Louise Bourgeois ( 1911 – 2010 )
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Louise Bourgeois was an American artist of French origin. She worked in a variety of media, including painting and printmaking, although she is primarily remembered for her sculptures. Bourgeois was born in Paris on 25 December 1911. When she was still a young girl, her parents moved to the Parisian suburb of Choisy-le-Roi and established a workshop restoring tapestries. Some of Bourgeois’ earliest artistic activies date to this period, when she filled in the designs of tapestries in places where they had been worn down.
In 1930 Bourgeois entered the Sorbonne, intending to study mathematics and geometry. She switched to art following the death of her mother in 1932. After graduating from the Sorbonne in 1935 she continued her studies at a number of French art schools, including the École du Louvre and the École des Beaux-Arts. Her creativity, in this period and throughout her life, was often inspired by childhood memories and trauma—most notably recollections of her father’s infidelities with the family’s English governess.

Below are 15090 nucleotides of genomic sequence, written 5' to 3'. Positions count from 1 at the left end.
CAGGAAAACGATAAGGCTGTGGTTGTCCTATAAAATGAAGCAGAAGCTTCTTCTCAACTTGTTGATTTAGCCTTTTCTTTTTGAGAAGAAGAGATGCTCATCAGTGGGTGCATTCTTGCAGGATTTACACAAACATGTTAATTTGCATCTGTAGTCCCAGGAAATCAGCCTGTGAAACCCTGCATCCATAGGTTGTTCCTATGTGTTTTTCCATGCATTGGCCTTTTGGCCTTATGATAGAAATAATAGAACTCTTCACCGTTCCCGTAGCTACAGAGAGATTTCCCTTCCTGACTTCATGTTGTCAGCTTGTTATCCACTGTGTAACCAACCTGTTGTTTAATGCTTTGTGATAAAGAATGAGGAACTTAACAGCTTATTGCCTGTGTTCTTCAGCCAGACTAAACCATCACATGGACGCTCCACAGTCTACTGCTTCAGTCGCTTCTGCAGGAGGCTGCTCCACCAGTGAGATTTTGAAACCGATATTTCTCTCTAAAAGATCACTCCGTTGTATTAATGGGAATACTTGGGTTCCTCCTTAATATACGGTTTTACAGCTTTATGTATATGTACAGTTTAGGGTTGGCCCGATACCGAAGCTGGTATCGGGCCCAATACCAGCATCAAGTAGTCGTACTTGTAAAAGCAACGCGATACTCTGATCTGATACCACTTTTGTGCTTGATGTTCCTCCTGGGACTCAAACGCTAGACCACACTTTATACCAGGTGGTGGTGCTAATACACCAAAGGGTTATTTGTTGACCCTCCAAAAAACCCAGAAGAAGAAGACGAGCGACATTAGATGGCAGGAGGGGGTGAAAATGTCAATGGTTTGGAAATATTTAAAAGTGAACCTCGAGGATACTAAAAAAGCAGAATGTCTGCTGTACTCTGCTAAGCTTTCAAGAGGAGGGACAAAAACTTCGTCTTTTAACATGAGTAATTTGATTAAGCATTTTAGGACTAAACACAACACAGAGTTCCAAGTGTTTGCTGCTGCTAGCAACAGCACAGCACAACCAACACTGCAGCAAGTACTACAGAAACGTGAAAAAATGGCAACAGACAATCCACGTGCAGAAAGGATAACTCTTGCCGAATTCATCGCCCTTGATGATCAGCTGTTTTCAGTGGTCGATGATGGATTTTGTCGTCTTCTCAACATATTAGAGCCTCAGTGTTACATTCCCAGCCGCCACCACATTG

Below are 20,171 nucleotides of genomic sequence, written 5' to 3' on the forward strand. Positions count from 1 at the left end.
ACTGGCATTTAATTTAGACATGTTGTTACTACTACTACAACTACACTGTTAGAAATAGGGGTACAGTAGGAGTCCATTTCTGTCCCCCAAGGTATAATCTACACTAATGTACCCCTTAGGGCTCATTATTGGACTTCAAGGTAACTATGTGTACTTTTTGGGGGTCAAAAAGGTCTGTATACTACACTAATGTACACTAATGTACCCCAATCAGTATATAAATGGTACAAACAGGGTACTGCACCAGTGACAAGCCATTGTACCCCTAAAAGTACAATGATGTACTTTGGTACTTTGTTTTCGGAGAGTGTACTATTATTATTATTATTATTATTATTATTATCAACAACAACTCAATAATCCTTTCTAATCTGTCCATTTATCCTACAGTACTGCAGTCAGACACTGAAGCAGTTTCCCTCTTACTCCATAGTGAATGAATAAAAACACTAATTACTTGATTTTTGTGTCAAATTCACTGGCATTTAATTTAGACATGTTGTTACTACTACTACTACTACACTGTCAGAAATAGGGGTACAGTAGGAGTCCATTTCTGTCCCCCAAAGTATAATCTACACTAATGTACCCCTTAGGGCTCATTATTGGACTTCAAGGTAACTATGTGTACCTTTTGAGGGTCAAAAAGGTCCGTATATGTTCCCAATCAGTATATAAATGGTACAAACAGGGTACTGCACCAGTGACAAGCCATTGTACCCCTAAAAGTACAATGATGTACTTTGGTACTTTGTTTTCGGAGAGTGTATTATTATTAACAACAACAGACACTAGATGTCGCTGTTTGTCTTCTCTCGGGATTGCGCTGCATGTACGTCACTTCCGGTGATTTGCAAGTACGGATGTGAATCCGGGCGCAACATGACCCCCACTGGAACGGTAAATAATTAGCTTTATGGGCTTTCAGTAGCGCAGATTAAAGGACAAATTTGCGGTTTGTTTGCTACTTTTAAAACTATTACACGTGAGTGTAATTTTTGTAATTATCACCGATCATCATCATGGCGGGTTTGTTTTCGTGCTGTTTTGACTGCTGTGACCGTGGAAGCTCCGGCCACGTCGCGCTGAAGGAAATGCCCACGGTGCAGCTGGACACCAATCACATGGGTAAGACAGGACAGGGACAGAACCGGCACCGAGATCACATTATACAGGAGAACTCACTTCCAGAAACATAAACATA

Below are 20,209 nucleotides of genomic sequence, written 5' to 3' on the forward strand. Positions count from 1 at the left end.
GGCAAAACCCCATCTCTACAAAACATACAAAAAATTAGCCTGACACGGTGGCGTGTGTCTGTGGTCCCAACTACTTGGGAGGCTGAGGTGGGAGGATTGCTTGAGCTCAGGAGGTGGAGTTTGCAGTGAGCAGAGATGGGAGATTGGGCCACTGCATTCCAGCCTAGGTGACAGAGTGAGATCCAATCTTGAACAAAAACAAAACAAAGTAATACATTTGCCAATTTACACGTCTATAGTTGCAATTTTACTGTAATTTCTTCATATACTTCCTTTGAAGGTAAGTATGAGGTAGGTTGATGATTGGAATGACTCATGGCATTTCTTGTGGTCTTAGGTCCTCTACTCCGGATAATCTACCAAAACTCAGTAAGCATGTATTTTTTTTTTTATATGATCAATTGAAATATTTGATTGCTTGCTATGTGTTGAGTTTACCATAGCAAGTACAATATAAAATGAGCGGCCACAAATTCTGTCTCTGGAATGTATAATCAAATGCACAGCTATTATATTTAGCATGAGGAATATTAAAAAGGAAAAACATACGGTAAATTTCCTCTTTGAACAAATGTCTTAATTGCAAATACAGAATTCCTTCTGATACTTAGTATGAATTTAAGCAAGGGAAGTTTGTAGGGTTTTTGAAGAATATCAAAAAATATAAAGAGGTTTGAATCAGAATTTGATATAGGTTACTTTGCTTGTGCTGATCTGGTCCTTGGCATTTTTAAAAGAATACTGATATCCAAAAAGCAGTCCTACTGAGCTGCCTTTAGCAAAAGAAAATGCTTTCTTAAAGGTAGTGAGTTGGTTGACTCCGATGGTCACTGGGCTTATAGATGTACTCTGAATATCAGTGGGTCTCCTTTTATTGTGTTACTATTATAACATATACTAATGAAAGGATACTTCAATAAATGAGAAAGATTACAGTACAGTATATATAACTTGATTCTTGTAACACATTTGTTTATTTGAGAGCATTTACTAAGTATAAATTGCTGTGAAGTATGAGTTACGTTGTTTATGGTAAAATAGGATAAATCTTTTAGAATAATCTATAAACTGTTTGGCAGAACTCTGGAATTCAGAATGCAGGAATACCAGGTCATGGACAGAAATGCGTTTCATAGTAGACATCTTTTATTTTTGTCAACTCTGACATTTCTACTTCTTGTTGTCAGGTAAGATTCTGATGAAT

Bourgeois met her husband, the American art historian Robert Goldwater, in 1938 at a print shop she ran. The couple moved to America that year, and there Bourgeois attended the Art Students League of New York. Shortly after, in the 1940s, she began working in earnest to enter the New York art world. Her sculpture during this period was often composed of scraps from junkyards and pieces of driftwood.
In 1949 she had her first sculpture exhibition, at the Peridot Gallery, which included works such as Woman in the Shape of a Shuttle (1947-49). After this exhibition she abandoned painting to focus primarily on sculpture, although she also continued to produce drawings and prints.
Throughout subsequent decades Bourgeois’ work and style continued to evolve. Her reputation in the art world increased notably in the 1970s, and the first retrospective of her work was at New York’s MOMA in 1982. Subsequent years saw additional exhibitions, both of her sculpture as well as of her drawings and prints. Although she worked in a variety of styles, her work was always autobiographical, as she herself asserted, and often based on the notion of seeking comfort in a painful world.
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